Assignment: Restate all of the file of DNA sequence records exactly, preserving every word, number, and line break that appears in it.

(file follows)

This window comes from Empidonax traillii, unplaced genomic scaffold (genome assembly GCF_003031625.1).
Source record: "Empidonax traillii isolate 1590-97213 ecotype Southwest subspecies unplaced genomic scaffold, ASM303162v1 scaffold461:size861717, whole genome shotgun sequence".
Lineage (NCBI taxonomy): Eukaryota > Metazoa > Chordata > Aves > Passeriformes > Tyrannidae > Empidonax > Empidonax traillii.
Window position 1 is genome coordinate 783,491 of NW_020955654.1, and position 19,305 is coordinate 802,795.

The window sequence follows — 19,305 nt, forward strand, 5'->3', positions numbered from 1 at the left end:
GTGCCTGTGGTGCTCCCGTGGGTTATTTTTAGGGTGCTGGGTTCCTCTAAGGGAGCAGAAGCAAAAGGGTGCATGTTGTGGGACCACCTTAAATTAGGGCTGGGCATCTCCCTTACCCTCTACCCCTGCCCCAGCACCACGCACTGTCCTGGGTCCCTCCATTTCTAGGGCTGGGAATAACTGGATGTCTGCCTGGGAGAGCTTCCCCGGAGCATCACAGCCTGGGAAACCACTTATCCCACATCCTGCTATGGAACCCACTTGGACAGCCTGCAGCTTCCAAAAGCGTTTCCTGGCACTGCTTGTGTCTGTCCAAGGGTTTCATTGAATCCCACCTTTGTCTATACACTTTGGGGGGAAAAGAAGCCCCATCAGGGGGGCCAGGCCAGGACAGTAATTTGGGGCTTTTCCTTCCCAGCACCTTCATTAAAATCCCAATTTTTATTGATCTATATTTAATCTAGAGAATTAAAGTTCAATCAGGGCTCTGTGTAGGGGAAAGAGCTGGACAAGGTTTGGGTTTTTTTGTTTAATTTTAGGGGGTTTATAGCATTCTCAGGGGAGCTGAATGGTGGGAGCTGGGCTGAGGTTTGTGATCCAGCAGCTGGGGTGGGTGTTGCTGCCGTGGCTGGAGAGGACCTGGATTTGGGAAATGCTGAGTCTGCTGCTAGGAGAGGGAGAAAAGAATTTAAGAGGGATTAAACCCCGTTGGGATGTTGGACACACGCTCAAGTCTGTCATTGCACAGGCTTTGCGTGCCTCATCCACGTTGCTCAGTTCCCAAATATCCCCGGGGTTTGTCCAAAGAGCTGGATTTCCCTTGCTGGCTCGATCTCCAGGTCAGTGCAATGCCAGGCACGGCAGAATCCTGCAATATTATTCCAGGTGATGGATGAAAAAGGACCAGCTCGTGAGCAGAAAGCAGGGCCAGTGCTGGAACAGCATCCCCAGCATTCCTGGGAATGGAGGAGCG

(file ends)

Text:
This window comes from Empidonax traillii, unplaced genomic scaffold (genome assembly GCF_003031625.1).
Source record: "Empidonax traillii isolate 1590-97213 ecotype Southwest subspecies unplaced genomic scaffold, ASM303162v1 scaffold461:size861717, whole genome shotgun sequence".
Lineage (NCBI taxonomy): Eukaryota > Metazoa > Chordata > Aves > Passeriformes > Tyrannidae > Empidonax > Empidonax traillii.
Window position 1 is genome coordinate 783,491 of NW_020955654.1, and position 19,305 is coordinate 802,795.

The window sequence follows — 19,305 nt, forward strand, 5'->3', positions numbered from 1 at the left end:
GTGCCTGTGGTGCTCCCGTGGGTTATTTTTAGGGTGCTGGGTTCCTCTAAGGGAGCAGAAGCAAAAGGGTGCATGTTGTGGGACCACCTTAAATTAGGGCTGGGCATCTCCCTTACCCTCTACCCCTGCCCCAGCACCACGCACTGTCCTGGGTCCCTCCATTTCTAGGGCTGGGAATAACTGGATGTCTGCCTGGGAGAGCTTCCCCGGAGCATCACAGCCTGGGAAACCACTTATCCCACATCCTGCTATGGAACCCACTTGGACAGCCTGCAGCTTCCAAAAGCGTTTCCTGGCACTGCTTGTGTCTGTCCAAGGGTTTCATTGAATCCCACCTTTGTCTATACACTTTGGGGGGAAAAGAAGCCCCATCAGGGGGGCCAGGCCAGGACAGTAATTTGGGGCTTTTCCTTCCCAGCACCTTCATTAAAATCCCAATTTTTATTGATCTATATTTAATCTAGAGAATTAAAGTTCAATCAGGGCTCTGTGTAGGGGAAAGAGCTGGACAAGGTTTGGGTTTTTTTGTTTAATTTTAGGGGGTTTATAGCATTCTCAGGGGAGCTGAATGGTGGGAGCTGGGCTGAGGTTTGTGATCCAGCAGCTGGGGTGGGTGTTGCTGCCGTGGCTGGAGAGGACCTGGATTTGGGAAATGCTGAGTCTGCTGCTAGGAGAGGGAGAAAAGAATTTAAGAGGGATTAAACCCCGTTGGGATGTTGGACACACGCTCAAGTCTGTCATTGCACAGGCTTTGCGTGCCTCATCCACGTTGCTCAGTTCCCAAATATCCCCGGGGTTTGTCCAAAGAGCTGGATTTCCCTTGCTGGCTCGATCTCCAGGTCAGTGCAATGCCAGGCACGGCAGAATCCTGCAATATTATTCCAGGTGATGGATGAAAAAGGACCAGCTCGTGAGCAGAAAGCAGGGCCAGTGCTGGAACAGCATCCCCAGCATTCCTGGGAATGGAGGAGCG